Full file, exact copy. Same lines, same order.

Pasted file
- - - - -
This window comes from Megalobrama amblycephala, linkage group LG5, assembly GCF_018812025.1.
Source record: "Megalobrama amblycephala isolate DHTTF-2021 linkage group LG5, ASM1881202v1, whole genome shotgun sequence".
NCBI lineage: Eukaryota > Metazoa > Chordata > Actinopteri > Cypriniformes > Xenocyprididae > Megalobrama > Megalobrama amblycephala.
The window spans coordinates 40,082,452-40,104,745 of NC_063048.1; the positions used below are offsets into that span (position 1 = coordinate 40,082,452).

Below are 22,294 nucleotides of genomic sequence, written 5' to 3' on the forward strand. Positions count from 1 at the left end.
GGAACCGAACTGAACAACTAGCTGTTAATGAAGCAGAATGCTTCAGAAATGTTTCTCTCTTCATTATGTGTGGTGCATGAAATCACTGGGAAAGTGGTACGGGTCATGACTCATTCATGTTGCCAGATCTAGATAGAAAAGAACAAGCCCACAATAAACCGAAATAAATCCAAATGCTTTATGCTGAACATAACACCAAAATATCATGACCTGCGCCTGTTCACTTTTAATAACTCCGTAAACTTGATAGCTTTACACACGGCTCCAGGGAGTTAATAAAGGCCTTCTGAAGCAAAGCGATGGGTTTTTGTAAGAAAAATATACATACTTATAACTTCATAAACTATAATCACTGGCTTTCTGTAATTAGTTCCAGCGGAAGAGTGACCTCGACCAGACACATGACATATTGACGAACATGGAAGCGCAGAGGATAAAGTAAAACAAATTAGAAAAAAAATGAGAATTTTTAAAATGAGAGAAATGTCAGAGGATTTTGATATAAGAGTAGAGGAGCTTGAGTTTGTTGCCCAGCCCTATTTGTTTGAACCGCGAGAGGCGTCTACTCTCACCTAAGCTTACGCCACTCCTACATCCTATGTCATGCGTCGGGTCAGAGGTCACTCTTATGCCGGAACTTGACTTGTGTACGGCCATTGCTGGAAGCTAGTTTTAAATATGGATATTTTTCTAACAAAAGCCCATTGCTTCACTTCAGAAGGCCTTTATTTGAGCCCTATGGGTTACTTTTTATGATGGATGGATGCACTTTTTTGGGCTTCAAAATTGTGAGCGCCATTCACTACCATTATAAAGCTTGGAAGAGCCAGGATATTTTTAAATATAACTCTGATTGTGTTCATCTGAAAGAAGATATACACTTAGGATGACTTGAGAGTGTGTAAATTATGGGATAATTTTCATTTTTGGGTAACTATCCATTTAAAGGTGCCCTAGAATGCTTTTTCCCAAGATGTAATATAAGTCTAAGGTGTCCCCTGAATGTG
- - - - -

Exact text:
This window comes from Megalobrama amblycephala, linkage group LG5, assembly GCF_018812025.1.
Source record: "Megalobrama amblycephala isolate DHTTF-2021 linkage group LG5, ASM1881202v1, whole genome shotgun sequence".
NCBI lineage: Eukaryota > Metazoa > Chordata > Actinopteri > Cypriniformes > Xenocyprididae > Megalobrama > Megalobrama amblycephala.
The window spans coordinates 40,082,452-40,104,745 of NC_063048.1; the positions used below are offsets into that span (position 1 = coordinate 40,082,452).

Below are 22,294 nucleotides of genomic sequence, written 5' to 3' on the forward strand. Positions count from 1 at the left end.
GGAACCGAACTGAACAACTAGCTGTTAATGAAGCAGAATGCTTCAGAAATGTTTCTCTCTTCATTATGTGTGGTGCATGAAATCACTGGGAAAGTGGTACGGGTCATGACTCATTCATGTTGCCAGATCTAGATAGAAAAGAACAAGCCCACAATAAACCGAAATAAATCCAAATGCTTTATGCTGAACATAACACCAAAATATCATGACCTGCGCCTGTTCACTTTTAATAACTCCGTAAACTTGATAGCTTTACACACGGCTCCAGGGAGTTAATAAAGGCCTTCTGAAGCAAAGCGATGGGTTTTTGTAAGAAAAATATACATACTTATAACTTCATAAACTATAATCACTGGCTTTCTGTAATTAGTTCCAGCGGAAGAGTGACCTCGACCAGACACATGACATATTGACGAACATGGAAGCGCAGAGGATAAAGTAAAACAAATTAGAAAAAAAATGAGAATTTTTAAAATGAGAGAAATGTCAGAGGATTTTGATATAAGAGTAGAGGAGCTTGAGTTTGTTGCCCAGCCCTATTTGTTTGAACCGCGAGAGGCGTCTACTCTCACCTAAGCTTACGCCACTCCTACATCCTATGTCATGCGTCGGGTCAGAGGTCACTCTTATGCCGGAACTTGACTTGTGTACGGCCATTGCTGGAAGCTAGTTTTAAATATGGATATTTTTCTAACAAAAGCCCATTGCTTCACTTCAGAAGGCCTTTATTTGAGCCCTATGGGTTACTTTTTATGATGGATGGATGCACTTTTTTGGGCTTCAAAATTGTGAGCGCCATTCACTACCATTATAAAGCTTGGAAGAGCCAGGATATTTTTAAATATAACTCTGATTGTGTTCATCTGAAAGAAGATATACACTTAGGATGACTTGAGAGTGTGTAAATTATGGGATAATTTTCATTTTTGGGTAACTATCCATTTAAAGGTGCCCTAGAATGCTTTTTCCCAAGATGTAATATAAGTCTAAGGTGTCCCCTGAATGTG